Awkward Beauty: The Art of Lucy Jones
“Lucy Jones has earned a place of distinction among contemporary expressionist visionaries.”
Awkward Beauty: The Art of Lucy Jones is a compilation of striking works produced over 25 years by a wonderfully talented but not widely recognized British expressionist artist.
Lucy Jones’ story is compelling. She has endured the effects of dyslexia and Cerebral Palsy for much of her life. Learning Ms. Jones’ story alters one’s view of people with “disabilities” as limited. The works in Awkward Beauty are a testament to the artist’s strength and ability and represent the unfolding narrative of her creative feats. In her passion to create, the artist developed workable methods that enable her to circumvent encumbering attributes. Overall, Lucy Jones views herself and her methods as empowering, as well as a source of creative inspiration.
“If I did not have cerebral palsy and dyslexia, I would not have explored the ideas I have—they both play a part. As for physical constraint, I can only say I think they have added to my painting, making my work direct—my work is not slick and I struggle to resolve my paintings.”
Acceptance in the art world has been a long time coming for Lucy Jones. She attributed the hesitancy in signing her on the part of gallery owners to the clumsy physical manifestations of cerebral palsy which render her “wobbly” and dependent on a walker. This year, however, marks a turning point for Lucy Jones as she is now affiliated with the Flowers Gallery and has two exhibitions opening in the UK.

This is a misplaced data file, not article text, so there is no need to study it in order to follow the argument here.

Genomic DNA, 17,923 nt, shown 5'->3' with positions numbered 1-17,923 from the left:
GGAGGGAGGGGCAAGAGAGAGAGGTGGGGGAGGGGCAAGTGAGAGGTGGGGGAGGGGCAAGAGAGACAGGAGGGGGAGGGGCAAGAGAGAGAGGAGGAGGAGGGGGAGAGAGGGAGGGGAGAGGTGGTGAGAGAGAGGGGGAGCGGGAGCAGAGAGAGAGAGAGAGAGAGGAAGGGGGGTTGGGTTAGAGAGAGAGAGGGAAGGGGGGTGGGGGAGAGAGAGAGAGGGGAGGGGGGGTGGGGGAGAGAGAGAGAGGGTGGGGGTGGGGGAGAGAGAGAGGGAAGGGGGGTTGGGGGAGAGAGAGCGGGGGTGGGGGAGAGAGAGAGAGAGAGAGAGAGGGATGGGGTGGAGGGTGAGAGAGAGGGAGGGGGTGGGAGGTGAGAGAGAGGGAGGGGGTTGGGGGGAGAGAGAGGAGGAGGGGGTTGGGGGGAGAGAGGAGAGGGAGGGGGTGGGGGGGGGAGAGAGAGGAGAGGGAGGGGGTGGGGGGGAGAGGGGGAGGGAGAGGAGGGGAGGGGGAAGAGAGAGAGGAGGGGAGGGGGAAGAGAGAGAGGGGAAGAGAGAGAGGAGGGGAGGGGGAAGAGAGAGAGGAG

Awkward Beauty features 100 color plates that represent a wide-ranging collection of landscapes and portraits. The self-portraits explore “the awkwardness and ambivalence” of looking and moving differently. The portraits do often prominently depict her walking apparatus almost as if it were an appendage. She portrays herself honestly in ungainly poses that highlight how cerebral palsy has distorted her body and hands and rendered her facial expression askew. The titles she chooses are also telling; With a Handicap Like Yours or Hand Movement. Rather than shrink from her infirmity, she openly celebrates it.
Lucy Jones is a talented colorist. Her skill is particularly notable in the landscape works that are quite large, boldly colored, vibrant, energetically painted, expansively composed, and abstracted to a point but not enough to hinder their representative quality. Startlingly beautiful, these pieces convey the panorama before her and, unlike the self-portraits, they do not contain any reference to her physical issues.
“The landscape gives me a freedom of mind, air and space, exactly opposite to painting myself or portraits. I need to be outside to live, to think and just be.”
One’s appreciation for the artist does increase exponentially upon considering the methods she must depend on to fulfill her creative vision. Her balance is fragile so she must employ a support mechanism/trolley that supports her movement across a large canvas. She also paints on the floor on hands and knees because, as she put it, “it’s less far to fall.”
Lucy Jones is an exceptional artist. The challenges she faces enhance her work and amplify one’s appreciation for her grit and creative drive. This should in no way box her into a category. Lucy Jones has earned a place of distinction among contemporary expressionist visionaries.